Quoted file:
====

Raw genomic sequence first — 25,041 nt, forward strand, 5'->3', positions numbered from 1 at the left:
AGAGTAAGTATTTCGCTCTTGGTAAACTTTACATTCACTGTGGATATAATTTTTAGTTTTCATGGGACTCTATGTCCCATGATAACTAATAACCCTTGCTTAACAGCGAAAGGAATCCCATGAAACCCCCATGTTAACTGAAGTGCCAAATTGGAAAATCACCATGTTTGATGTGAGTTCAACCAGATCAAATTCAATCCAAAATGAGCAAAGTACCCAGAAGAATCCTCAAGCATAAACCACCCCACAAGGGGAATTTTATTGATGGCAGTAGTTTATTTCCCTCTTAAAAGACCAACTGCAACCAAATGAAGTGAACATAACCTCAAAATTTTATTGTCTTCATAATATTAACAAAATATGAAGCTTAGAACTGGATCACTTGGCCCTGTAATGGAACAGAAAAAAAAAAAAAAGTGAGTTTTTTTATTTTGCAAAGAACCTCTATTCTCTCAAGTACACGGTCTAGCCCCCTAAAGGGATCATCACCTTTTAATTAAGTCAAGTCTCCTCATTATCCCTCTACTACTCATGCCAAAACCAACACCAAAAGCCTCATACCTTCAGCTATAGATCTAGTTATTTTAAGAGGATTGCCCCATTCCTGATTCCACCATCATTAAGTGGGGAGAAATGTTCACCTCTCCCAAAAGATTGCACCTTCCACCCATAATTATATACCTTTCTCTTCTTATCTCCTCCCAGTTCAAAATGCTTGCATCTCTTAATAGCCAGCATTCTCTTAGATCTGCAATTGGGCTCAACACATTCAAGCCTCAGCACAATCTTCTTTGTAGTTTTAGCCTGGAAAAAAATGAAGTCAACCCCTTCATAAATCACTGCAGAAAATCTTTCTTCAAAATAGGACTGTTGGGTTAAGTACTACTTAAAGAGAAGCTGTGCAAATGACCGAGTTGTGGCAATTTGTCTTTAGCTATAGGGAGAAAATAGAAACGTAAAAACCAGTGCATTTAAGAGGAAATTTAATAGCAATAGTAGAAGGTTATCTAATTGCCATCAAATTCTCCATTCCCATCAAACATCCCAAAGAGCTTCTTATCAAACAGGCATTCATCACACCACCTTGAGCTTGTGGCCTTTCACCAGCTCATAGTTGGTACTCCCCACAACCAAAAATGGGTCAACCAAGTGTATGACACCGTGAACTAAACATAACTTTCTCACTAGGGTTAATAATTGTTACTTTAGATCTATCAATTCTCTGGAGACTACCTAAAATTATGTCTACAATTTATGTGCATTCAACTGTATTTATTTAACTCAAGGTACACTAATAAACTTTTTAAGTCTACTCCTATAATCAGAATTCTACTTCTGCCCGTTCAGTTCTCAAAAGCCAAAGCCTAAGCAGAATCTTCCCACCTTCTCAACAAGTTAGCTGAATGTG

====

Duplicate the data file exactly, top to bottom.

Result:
Raw genomic sequence first — 25,041 nt, forward strand, 5'->3', positions numbered from 1 at the left:
AGAGTAAGTATTTCGCTCTTGGTAAACTTTACATTCACTGTGGATATAATTTTTAGTTTTCATGGGACTCTATGTCCCATGATAACTAATAACCCTTGCTTAACAGCGAAAGGAATCCCATGAAACCCCCATGTTAACTGAAGTGCCAAATTGGAAAATCACCATGTTTGATGTGAGTTCAACCAGATCAAATTCAATCCAAAATGAGCAAAGTACCCAGAAGAATCCTCAAGCATAAACCACCCCACAAGGGGAATTTTATTGATGGCAGTAGTTTATTTCCCTCTTAAAAGACCAACTGCAACCAAATGAAGTGAACATAACCTCAAAATTTTATTGTCTTCATAATATTAACAAAATATGAAGCTTAGAACTGGATCACTTGGCCCTGTAATGGAACAGAAAAAAAAAAAAAAGTGAGTTTTTTTATTTTGCAAAGAACCTCTATTCTCTCAAGTACACGGTCTAGCCCCCTAAAGGGATCATCACCTTTTAATTAAGTCAAGTCTCCTCATTATCCCTCTACTACTCATGCCAAAACCAACACCAAAAGCCTCATACCTTCAGCTATAGATCTAGTTATTTTAAGAGGATTGCCCCATTCCTGATTCCACCATCATTAAGTGGGGAGAAATGTTCACCTCTCCCAAAAGATTGCACCTTCCACCCATAATTATATACCTTTCTCTTCTTATCTCCTCCCAGTTCAAAATGCTTGCATCTCTTAATAGCCAGCATTCTCTTAGATCTGCAATTGGGCTCAACACATTCAAGCCTCAGCACAATCTTCTTTGTAGTTTTAGCCTGGAAAAAAATGAAGTCAACCCCTTCATAAATCACTGCAGAAAATCTTTCTTCAAAATAGGACTGTTGGGTTAAGTACTACTTAAAGAGAAGCTGTGCAAATGACCGAGTTGTGGCAATTTGTCTTTAGCTATAGGGAGAAAATAGAAACGTAAAAACCAGTGCATTTAAGAGGAAATTTAATAGCAATAGTAGAAGGTTATCTAATTGCCATCAAATTCTCCATTCCCATCAAACATCCCAAAGAGCTTCTTATCAAACAGGCATTCATCACACCACCTTGAGCTTGTGGCCTTTCACCAGCTCATAGTTGGTACTCCCCACAACCAAAAATGGGTCAACCAAGTGTATGACACCGTGAACTAAACATAACTTTCTCACTAGGGTTAATAATTGTTACTTTAGATCTATCAATTCTCTGGAGACTACCTAAAATTATGTCTACAATTTATGTGCATTCAACTGTATTTATTTAACTCAAGGTACACTAATAAACTTTTTAAGTCTACTCCTATAATCAGAATTCTACTTCTGCCCGTTCAGTTCTCAAAAGCCAAAGCCTAAGCAGAATCTTCCCACCTTCTCAACAAGTTAGCTGAATGTG